Sotheby’s staged its marquee British and Modern Art sales today in London. The back-to-back sales led by Sotheby’s veteran auctioneers Oliver Barker and Helena Newman made £156.2 million ($217 million) combined across 83 lots, landing within the pre-sale estimate £119.7 million-£170.3 million ($165.8 million–$235.9 million) and seeing an 88 percent sell-through rate.
The result was up 12 percent from last June’s $193 million “Rembrandt to Richter” sale in London, where the auction house first debuted its hybrid auction model combining works ranging from Old Masters to works made in the last few years. Alex Branczik, Sotheby’s head of contemporary art in Europe, described the series as “a heady mix of the best of the physical and the virtual—a kind of top flight auction 2.0” in a statement following the sale.
Leading the British modern art portion of the sale was a portrait of David Hockney by Lucian Freud from 2002 that went for £14.9 million ($20.7 million) with buyer’s premium. Five phone bidders from New York, London and Asia competed for the guaranteed work. After a 10-minute long bidding war, the hammer eventually fell at £12.8 million ($17.7 million), just above its £12 million ($16.6 million) high estimate. The small work went to a collector based in London bidding on the phone with Sotheby’s London contemporary art specialist James Sevier. The portrait is now the sixth-most expensive work by Freud to ever sell at auction.
A group of 21 works were consigned by the New York-based Speyer Family Trust, comprising the holdings of New York real estate mogul and former Museum of Modern art chairman Jerry I. Speyer, who appeared on ARTnews’s Top 200 collectors list in 2020. Among the works were examples by Elizabeth Peyton, Damien Hirst and Jeff Koons, which were estimated to sell for £23 million ($32 million). The group came to the sale with a guarantee and accounted for half of all the guaranteed works on offer. Together the Speyer works brought in £28.2 million ($39.7 million), making up 18 percent of the total for the evening.
One of the sale’s top lots was Wassily Kandinsky’s abstract painting Tensions calmées (1937). It last sold at auction in 1964 at a Sotheby’s sale of 50 Kandinsky paintings from the collection of Solomon R. Guggenheim for £10,000. Since then, it had remained in the same private American family collection. On Tuesday, it realized £21.2 million ($29.5 million) with buyer’s premium this week, meeting its $25 million high estimate.
Pablo Picasso, Homme et femme au bouquet,1970.
Filling out the top sellers was Pablo Picasso’s vibrant late-period double-figure portrait Homme et femme au bouquet (1970), which is said to be an image of the artist and his last wife Jacqueline Roque. It attracted attention among two bidders in Asia, with the hammer falling at a price of £8 million ($11.1 million), below the low £8 million estimate, to Sotheby’s Asia chairman Patti Wong’s bidder. The final price was £9.4 million ($13 million). The buyer on the phone with Wong, bidding with paddle number 164, went on to snatch up another two works by Edgar Degas depicting nude bathers for a collective £4.62 million ($6.4 million) with buyer’s premium.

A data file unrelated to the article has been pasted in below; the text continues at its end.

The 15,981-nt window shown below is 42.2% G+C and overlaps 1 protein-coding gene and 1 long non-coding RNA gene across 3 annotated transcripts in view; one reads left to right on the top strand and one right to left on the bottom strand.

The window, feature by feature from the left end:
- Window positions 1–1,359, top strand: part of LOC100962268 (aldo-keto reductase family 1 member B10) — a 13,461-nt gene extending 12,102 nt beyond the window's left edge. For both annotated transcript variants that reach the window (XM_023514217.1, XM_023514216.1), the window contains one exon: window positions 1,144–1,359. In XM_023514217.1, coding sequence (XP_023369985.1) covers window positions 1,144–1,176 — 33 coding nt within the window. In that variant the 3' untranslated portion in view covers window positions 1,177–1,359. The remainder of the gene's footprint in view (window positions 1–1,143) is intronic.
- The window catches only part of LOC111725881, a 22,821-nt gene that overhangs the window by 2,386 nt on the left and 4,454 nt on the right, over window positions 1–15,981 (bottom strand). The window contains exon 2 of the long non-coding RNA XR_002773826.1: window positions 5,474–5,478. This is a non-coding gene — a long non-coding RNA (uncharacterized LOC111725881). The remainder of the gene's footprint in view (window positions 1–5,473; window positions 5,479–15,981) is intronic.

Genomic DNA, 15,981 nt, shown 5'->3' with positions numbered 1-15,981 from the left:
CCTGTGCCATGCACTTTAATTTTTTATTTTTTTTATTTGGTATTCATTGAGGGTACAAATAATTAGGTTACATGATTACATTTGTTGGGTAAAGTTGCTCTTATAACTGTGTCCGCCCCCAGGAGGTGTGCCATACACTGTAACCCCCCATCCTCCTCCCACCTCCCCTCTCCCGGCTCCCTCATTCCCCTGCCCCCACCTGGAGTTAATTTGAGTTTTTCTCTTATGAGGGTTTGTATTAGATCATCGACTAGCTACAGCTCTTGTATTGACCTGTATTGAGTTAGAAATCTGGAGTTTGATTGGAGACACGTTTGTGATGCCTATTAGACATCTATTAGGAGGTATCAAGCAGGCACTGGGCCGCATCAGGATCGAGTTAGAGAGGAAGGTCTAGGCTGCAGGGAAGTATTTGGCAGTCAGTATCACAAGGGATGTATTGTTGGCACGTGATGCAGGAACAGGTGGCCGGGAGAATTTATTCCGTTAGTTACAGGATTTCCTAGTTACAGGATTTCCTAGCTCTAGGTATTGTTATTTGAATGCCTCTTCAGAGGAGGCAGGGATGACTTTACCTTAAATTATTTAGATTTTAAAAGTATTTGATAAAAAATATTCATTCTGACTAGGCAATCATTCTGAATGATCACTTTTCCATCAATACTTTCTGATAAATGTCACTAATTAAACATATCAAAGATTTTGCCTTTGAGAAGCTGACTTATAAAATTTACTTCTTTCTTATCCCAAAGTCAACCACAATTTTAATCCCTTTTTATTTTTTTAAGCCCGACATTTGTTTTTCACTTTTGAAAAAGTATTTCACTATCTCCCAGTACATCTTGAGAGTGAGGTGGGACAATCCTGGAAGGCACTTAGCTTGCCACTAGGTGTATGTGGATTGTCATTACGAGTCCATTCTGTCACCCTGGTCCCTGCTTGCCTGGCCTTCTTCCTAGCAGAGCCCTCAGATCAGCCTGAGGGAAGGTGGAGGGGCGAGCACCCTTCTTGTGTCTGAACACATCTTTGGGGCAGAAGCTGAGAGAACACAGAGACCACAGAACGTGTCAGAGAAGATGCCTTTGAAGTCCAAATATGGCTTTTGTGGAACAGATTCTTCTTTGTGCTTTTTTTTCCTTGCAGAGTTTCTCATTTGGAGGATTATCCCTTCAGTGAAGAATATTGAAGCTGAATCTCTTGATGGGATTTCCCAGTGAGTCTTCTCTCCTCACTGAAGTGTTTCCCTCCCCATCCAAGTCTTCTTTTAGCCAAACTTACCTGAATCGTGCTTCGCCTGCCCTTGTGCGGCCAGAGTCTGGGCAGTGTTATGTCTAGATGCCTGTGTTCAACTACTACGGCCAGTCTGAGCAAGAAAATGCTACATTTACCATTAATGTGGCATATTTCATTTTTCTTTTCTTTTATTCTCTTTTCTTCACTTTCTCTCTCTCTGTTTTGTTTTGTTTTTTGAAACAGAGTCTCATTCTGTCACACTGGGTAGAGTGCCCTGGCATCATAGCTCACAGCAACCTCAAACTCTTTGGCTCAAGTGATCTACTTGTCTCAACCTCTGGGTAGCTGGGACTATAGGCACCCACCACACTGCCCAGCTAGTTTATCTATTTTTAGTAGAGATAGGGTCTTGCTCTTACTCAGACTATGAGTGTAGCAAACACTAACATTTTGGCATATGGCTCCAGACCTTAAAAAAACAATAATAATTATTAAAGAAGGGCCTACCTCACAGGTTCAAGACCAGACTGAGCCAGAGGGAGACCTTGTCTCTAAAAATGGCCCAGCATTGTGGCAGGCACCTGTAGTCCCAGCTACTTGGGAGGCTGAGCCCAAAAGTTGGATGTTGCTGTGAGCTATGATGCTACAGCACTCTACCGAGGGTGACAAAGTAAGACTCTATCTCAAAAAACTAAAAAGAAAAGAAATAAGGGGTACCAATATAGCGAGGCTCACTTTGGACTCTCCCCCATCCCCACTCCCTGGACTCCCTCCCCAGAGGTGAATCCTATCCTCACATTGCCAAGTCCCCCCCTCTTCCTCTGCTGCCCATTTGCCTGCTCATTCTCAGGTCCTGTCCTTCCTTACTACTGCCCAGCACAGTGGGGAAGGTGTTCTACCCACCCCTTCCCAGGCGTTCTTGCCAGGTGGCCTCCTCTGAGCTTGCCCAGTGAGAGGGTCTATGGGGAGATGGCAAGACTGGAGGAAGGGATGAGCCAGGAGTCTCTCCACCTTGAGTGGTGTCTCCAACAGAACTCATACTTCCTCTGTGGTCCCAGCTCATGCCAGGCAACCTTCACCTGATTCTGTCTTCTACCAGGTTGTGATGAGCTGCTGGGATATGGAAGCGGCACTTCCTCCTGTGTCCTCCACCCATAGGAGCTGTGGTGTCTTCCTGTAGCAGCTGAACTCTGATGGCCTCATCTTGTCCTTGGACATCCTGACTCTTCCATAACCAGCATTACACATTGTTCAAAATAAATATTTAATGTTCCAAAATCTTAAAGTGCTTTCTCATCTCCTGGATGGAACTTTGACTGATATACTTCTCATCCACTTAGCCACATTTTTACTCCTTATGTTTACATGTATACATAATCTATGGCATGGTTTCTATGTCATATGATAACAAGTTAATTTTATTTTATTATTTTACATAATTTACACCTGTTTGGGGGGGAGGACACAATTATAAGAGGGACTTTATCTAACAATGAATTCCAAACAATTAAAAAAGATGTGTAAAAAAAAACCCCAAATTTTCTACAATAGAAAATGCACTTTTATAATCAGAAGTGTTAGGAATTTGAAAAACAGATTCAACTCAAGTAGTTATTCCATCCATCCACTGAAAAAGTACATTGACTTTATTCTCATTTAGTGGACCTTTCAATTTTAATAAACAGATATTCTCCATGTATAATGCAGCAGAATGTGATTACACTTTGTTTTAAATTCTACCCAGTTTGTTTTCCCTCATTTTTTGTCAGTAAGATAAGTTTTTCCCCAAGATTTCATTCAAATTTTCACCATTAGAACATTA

A medium-sized untitled Cy Twombly painting from 1964 made of oil, wax, crayon, and graphite on canvas sold for an above-estimate hammer price of £6.6 million ($9.2 million) and a final price of £7.8 million ($9.2 million). It attracted bids from New York and London, eventually going to a buyer on the phone with Sotheby’s senior director of international business development Alina Davey.
Two works by Andy Warhol generated some of the day’s top sales. The Pop master’s silkscreen on linen work Front and back dollar bills (1962) sold for £6.6 million ($9.2 million) with premium at a below estimate hammer price of £5.7 million ($7.9 million). Another silkscreen on canvas by Warhol titled 9 Gold Marilyns from 1980 went for a hammer price of £5.5 million ($7.6 million). The result is a loss from its previous auction price of $9.1 million achieved during a Phillips New York contemporary art evening sale in 2013. Tuesday’s result is closer to, but still lower than, the $7.9 million it sold for in its first appearance at auction in 2011 at Phillips.
Bidding was largely tame as a large portion of the sales’ lots were secured with guarantees. As a result, just one auction record was set during both sales, when Dame Magdalene Odundo’s ceramic vase from 1986 sold for a final price of £378,000 ($524,900), more than four times its £60,000 ($83,000) estimate. Another lot that saw active bidding was Frank Auerbach’s portrait of art critic Robert Hughes, which the artist completed while Hughes was writing a monograph on Auerbach. The work sold for £302,400 ($419,882), three times the £100,000 ($138,490) low estimate.
Another top consignor to surface in Tuesday’s sale was Swiss winery magnate Donald Hess. Hess’s black-mirrored four-panel work by Gerhard Richter from 1992, which he has owned for three decades, ultimately failed to attract attention leading up to the sale. Slated with a pre-sale low estimate of £1.2 million ($1.66 million) it was withdrawn before the start of the modern and contemporary art evening session.